Ask The Guys – Syndication, Apartments, Gold and More

You’ve got questions. We’ve got answers. 

That’s right. It’s time for another segment of Ask The Guys … when we talk about trends, challenges, and investment opportunities. 

This time we’re tackling listener questions about syndicating single-family homes when to make the move to multi-family properties, the rising role of gold in the economy … and more!

Remember … we aren’t tax advisors or legal professionals. 

We give ideas and information … NOT advice. 

 In this episode of The Real Estate Guys™ show, hear from:

  • Your answer-filled host, Robert Helms
  • His questionable co-host, Russell Gray 

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What makes a good investment

Our first question comes from William in Maryville, Tennessee.

William recently purchased a single-family residence. He wants to know what the average difference should be between monthly rent and expenses to make it a good investment. 

The answer varies depending on your personal investment philosophy … but we can give a general idea based on what we see from other listeners. 

We start with what we call the gross rent multiplier … also known as the 1% rule. 

The idea is to look at whether or not a property can take in a gross rent 1% of its purchase price. 

So, if you purchase a house for $200,000, a house would need to take in $2,000 a month as its base rent. 

And this number doesn’t consider your operating costs. 

If your property isn’t bringing in 1%, you’re going to be tighter on cash flow. Making a little more than 1% is always better. 

But remember … cash flow is certainly important. But there are plenty of other ways to get money out of your investment. 

The big picture is that in single-family rental homes that the tenant pays down or pays off the mortgage. Over time, income goes up. 

You’re creating a portfolio of property that increases its asset value, and cash flow increases too. 

Even in the best-case scenario, single-family homes are making a couple hundred dollars a month. That’s why so many investors start in single-family and then move into bigger asset classes.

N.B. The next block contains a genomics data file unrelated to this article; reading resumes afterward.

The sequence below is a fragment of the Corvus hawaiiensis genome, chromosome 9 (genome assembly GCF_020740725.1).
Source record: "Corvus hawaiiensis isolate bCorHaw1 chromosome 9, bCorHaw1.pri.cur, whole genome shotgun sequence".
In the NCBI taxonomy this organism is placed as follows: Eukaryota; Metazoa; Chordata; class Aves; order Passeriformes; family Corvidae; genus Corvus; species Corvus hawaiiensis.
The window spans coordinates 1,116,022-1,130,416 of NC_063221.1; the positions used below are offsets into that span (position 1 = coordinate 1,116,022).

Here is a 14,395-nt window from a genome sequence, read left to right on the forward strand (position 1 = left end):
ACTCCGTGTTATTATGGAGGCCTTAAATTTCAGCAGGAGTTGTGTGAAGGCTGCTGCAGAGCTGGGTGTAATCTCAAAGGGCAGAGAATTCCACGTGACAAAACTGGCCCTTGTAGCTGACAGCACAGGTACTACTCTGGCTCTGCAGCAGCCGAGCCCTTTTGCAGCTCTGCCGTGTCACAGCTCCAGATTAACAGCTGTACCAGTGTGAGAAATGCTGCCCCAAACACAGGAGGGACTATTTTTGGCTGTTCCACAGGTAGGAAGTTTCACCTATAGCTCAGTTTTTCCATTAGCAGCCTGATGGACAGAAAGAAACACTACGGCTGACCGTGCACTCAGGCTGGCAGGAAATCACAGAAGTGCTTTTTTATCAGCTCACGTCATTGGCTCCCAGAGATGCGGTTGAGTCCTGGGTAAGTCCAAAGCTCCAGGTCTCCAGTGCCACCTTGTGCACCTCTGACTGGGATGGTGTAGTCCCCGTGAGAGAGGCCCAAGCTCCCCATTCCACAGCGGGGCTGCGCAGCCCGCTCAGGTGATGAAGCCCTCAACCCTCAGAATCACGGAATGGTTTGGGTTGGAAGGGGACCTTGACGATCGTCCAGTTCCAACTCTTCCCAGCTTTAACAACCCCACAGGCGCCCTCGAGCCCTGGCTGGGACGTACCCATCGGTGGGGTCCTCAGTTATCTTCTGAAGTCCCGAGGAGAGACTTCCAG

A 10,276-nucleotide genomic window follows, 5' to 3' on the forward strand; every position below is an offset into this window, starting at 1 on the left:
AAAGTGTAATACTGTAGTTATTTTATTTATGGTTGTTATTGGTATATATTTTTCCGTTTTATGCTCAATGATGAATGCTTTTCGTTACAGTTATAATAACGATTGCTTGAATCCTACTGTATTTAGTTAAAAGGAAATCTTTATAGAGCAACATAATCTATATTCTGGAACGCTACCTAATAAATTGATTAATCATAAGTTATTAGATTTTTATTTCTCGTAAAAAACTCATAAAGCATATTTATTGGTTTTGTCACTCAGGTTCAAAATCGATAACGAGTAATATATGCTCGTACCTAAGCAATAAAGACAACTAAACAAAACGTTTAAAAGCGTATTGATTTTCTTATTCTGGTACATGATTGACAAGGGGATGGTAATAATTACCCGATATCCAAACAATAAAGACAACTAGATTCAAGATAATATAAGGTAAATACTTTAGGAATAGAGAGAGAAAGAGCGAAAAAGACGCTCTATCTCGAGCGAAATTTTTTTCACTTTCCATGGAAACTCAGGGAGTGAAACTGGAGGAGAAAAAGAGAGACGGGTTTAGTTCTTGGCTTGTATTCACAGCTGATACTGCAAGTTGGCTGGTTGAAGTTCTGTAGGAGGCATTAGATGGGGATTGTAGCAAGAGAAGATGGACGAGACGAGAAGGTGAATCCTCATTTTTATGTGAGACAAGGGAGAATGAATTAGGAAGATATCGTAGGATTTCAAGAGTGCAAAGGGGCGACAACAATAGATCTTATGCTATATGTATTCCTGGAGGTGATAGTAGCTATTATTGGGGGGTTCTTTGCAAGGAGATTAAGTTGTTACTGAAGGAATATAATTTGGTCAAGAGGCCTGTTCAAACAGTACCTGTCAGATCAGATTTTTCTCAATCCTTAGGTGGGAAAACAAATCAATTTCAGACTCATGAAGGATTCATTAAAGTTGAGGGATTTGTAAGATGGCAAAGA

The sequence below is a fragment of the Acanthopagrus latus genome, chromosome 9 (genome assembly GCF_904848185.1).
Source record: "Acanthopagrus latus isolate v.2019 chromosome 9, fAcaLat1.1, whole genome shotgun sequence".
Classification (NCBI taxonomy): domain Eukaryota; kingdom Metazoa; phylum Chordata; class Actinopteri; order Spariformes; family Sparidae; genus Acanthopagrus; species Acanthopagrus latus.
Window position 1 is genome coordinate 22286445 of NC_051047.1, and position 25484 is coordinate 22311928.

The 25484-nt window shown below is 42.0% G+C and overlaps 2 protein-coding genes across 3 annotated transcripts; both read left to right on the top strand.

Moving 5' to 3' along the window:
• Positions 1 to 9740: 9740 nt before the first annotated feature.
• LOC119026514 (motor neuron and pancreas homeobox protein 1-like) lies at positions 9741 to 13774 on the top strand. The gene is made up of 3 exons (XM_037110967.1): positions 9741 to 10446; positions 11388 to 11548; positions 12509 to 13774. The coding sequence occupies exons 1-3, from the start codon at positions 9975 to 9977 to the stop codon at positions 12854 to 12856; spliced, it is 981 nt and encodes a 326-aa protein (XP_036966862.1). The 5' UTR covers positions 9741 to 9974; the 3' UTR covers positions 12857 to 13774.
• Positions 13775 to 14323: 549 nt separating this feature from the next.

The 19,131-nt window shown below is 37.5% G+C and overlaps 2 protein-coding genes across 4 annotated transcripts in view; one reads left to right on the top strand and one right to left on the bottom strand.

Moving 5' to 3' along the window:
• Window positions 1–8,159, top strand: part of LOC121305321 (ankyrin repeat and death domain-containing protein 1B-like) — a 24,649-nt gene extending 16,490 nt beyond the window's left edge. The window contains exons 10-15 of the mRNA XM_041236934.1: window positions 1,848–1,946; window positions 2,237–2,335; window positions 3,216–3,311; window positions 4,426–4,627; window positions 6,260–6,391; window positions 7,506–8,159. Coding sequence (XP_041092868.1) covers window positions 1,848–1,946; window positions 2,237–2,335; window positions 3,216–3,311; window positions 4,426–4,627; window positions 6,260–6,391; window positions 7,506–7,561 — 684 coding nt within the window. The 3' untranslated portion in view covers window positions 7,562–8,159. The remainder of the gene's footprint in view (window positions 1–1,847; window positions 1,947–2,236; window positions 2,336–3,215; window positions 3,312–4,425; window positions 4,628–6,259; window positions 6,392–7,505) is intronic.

Going bigger and growing older

And that’s just what Lou in McKinleyville, California, wants to talk about … moving into those bigger asset classes. 

Lou is 56 years old, and he owns six multifamily property units. He wants to know if … at his age … it makes sense to purchase more. 

Age does play into your investment horizon. What you really have to think about is … what do you want your investment to do for you?

At age 56, we think Lou still has a lot of time left. 

Continue building your investment portfolio. Play into your personal investment philosophy. And when you’re ready to retire and are relatively comfortable, it’s ok to call it quits. 

There’s no need to do more if you feel like you’re done. Until then, keep up the good work!

The smaller side of syndication

Let’s talk a bit about syndication. Greg in Auckland, New Zealand, wants to know if you can use syndication to raise capital for deals in single-family homes. 

Syndication is simply aggregating capital to do a deal. It doesn’t have to be a bigger deal. 

Instead, think of syndication as the way to go bigger … faster. 

So, the short answer is … yes. You can absolutely syndicate a single-family home. 

But there is a threshold that makes sense for syndicators because there are some costs associated with doing the deal … especially on the legal side. 

A tiny deal may not make sense for syndication, because you’re going to burden the deal with a lot of costs. 

What you probably want to do is think about building a portfolio. Instead of just syndicating a single property … go buy a collection of them!

And don’t forget that syndication doesn’t only mean syndicating capital. You can also syndicate credit.

Remember, there’s not much point in syndicating if you want to play small. The whole goal of syndication is to go big. 

All the things that go into syndication get amortized over the size of the portfolio … so from a cost perspective, building a bigger portfolio is the way to go. 

The value of gold

Karen from Lehua, Hawaii, wants to know what we think the coming financial meltdown in the U.S. will look like … and why gold won’t lose its value when it happens. 

The reality is that the longer we go in a cycle, the closer we are to a downturn. 

Nobody really knows what this downturn will look like. It all depends on what the critical factor is that turns the economy down. 

The one thing we know for sure is that the concern for American right now should be making a bigger allocation toward gold. 

If you follow the news, you know that central banks recently bought more gold than any time since Nixon took the country off the gold standard and collapsed the dollar. 

That’s an indication that people are beginning to lose confidence in the dollar … and when people lose confidence in currency, we see inflation. 

So, in the short term, you’re going to need supplies … things you can barter with until a new medium of exchange is introduced. 

But, in the long term, you’ll need something that is universally accepted as currency. 

Why is gold valuable? Because the banks are stocking up on it. There’s always going to be a market for gold. 

More Ask The Guys

Listen to the full episode for more questions and answers. 

Have a real estate investing question? Let us know! Your question could be featured in our next Ask The Guys episode. 


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